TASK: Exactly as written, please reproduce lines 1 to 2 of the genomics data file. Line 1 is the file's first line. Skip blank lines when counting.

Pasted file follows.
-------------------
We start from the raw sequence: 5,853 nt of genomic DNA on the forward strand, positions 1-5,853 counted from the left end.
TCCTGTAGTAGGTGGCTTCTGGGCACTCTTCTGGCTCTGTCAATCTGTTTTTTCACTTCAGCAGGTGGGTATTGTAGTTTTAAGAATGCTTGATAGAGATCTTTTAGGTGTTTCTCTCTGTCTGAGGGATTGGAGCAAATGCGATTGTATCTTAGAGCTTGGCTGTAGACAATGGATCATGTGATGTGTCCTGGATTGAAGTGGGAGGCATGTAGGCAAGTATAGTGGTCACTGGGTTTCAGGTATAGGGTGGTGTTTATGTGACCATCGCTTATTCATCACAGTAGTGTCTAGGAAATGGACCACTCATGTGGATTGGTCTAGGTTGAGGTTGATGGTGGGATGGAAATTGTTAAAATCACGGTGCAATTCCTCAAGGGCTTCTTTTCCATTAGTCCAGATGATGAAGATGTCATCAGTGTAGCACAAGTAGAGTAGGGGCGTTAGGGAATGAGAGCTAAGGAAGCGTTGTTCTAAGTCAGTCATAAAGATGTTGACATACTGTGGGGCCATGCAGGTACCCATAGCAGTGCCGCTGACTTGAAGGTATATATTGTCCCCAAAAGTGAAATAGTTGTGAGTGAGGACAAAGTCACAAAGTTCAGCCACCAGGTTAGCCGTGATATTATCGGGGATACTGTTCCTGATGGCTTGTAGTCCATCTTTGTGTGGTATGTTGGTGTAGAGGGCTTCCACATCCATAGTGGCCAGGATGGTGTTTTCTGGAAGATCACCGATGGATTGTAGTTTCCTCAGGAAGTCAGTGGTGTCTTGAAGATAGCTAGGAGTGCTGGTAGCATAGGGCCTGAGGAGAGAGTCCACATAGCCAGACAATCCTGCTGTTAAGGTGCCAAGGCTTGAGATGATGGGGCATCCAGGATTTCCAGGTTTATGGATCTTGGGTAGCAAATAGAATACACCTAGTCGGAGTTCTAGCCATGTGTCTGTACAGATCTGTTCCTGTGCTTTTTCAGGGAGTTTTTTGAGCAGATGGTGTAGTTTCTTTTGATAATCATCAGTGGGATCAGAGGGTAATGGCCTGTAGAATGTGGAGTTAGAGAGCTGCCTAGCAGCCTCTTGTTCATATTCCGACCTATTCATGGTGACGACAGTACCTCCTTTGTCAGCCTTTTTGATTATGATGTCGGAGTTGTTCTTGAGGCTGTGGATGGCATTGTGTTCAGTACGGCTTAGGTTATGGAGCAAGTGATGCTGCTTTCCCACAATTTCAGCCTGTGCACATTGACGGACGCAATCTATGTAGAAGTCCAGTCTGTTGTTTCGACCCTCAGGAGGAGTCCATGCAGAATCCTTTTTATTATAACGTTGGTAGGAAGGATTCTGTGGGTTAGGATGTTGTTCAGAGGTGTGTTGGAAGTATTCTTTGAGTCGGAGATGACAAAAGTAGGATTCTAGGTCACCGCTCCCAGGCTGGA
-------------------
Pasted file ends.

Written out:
We start from the raw sequence: 5,853 nt of genomic DNA on the forward strand, positions 1-5,853 counted from the left end.
TCCTGTAGTAGGTGGCTTCTGGGCACTCTTCTGGCTCTGTCAATCTGTTTTTTCACTTCAGCAGGTGGGTATTGTAGTTTTAAGAATGCTTGATAGAGATCTTTTAGGTGTTTCTCTCTGTCTGAGGGATTGGAGCAAATGCGATTGTATCTTAGAGCTTGGCTGTAGACAATGGATCATGTGATGTGTCCTGGATTGAAGTGGGAGGCATGTAGGCAAGTATAGTGGTCACTGGGTTTCAGGTATAGGGTGGTGTTTATGTGACCATCGCTTATTCATCACAGTAGTGTCTAGGAAATGGACCACTCATGTGGATTGGTCTAGGTTGAGGTTGATGGTGGGATGGAAATTGTTAAAATCACGGTGCAATTCCTCAAGGGCTTCTTTTCCATTAGTCCAGATGATGAAGATGTCATCAGTGTAGCACAAGTAGAGTAGGGGCGTTAGGGAATGAGAGCTAAGGAAGCGTTGTTCTAAGTCAGTCATAAAGATGTTGACATACTGTGGGGCCATGCAGGTACCCATAGCAGTGCCGCTGACTTGAAGGTATATATTGTCCCCAAAAGTGAAATAGTTGTGAGTGAGGACAAAGTCACAAAGTTCAGCCACCAGGTTAGCCGTGATATTATCGGGGATACTGTTCCTGATGGCTTGTAGTCCATCTTTGTGTGGTATGTTGGTGTAGAGGGCTTCCACATCCATAGTGGCCAGGATGGTGTTTTCTGGAAGATCACCGATGGATTGTAGTTTCCTCAGGAAGTCAGTGGTGTCTTGAAGATAGCTAGGAGTGCTGGTAGCATAGGGCCTGAGGAGAGAGTCCACATAGCCAGACAATCCTGCTGTTAAGGTGCCAAGGCTTGAGATGATGGGGCATCCAGGATTTCCAGGTTTATGGATCTTGGGTAGCAAATAGAATACACCTAGTCGGAGTTCTAGCCATGTGTCTGTACAGATCTGTTCCTGTGCTTTTTCAGGGAGTTTTTTGAGCAGATGGTGTAGTTTCTTTTGATAATCATCAGTGGGATCAGAGGGTAATGGCCTGTAGAATGTGGAGTTAGAGAGCTGCCTAGCAGCCTCTTGTTCATATTCCGACCTATTCATGGTGACGACAGTACCTCCTTTGTCAGCCTTTTTGATTATGATGTCGGAGTTGTTCTTGAGGCTGTGGATGGCATTGTGTTCAGTACGGCTTAGGTTATGGAGCAAGTGATGCTGCTTTCCCACAATTTCAGCCTGTGCACATTGACGGACGCAATCTATGTAGAAGTCCAGTCTGTTGTTTCGACCCTCAGGAGGAGTCCATGCAGAATCCTTTTTATTATAACGTTGGTAGGAAGGATTCTGTGGGTTAGGATGTTGTTCAGAGGTGTGTTGGAAGTATTCTTTGAGTCGGAGATGACAAAAGTAGGATTCTAGGTCACCGCTCCCAGGCTGGA